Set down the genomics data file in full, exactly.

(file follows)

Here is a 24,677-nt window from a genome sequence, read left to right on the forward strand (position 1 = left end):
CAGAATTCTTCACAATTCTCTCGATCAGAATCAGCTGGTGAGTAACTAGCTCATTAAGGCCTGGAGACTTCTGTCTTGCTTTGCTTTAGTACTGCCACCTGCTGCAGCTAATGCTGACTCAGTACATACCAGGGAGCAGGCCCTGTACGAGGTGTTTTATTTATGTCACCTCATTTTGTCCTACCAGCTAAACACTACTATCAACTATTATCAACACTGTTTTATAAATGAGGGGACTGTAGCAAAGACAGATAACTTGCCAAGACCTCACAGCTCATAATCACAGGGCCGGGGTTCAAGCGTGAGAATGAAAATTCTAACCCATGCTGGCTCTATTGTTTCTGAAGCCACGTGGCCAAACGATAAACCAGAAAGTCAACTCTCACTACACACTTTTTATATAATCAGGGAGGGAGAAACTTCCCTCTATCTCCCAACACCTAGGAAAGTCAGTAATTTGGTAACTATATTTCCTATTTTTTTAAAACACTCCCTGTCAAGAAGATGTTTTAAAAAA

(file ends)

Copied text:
Here is a 24,677-nt window from a genome sequence, read left to right on the forward strand (position 1 = left end):
CAGAATTCTTCACAATTCTCTCGATCAGAATCAGCTGGTGAGTAACTAGCTCATTAAGGCCTGGAGACTTCTGTCTTGCTTTGCTTTAGTACTGCCACCTGCTGCAGCTAATGCTGACTCAGTACATACCAGGGAGCAGGCCCTGTACGAGGTGTTTTATTTATGTCACCTCATTTTGTCCTACCAGCTAAACACTACTATCAACTATTATCAACACTGTTTTATAAATGAGGGGACTGTAGCAAAGACAGATAACTTGCCAAGACCTCACAGCTCATAATCACAGGGCCGGGGTTCAAGCGTGAGAATGAAAATTCTAACCCATGCTGGCTCTATTGTTTCTGAAGCCACGTGGCCAAACGATAAACCAGAAAGTCAACTCTCACTACACACTTTTTATATAATCAGGGAGGGAGAAACTTCCCTCTATCTCCCAACACCTAGGAAAGTCAGTAATTTGGTAACTATATTTCCTATTTTTTTAAAACACTCCCTGTCAAGAAGATGTTTTAAAAAA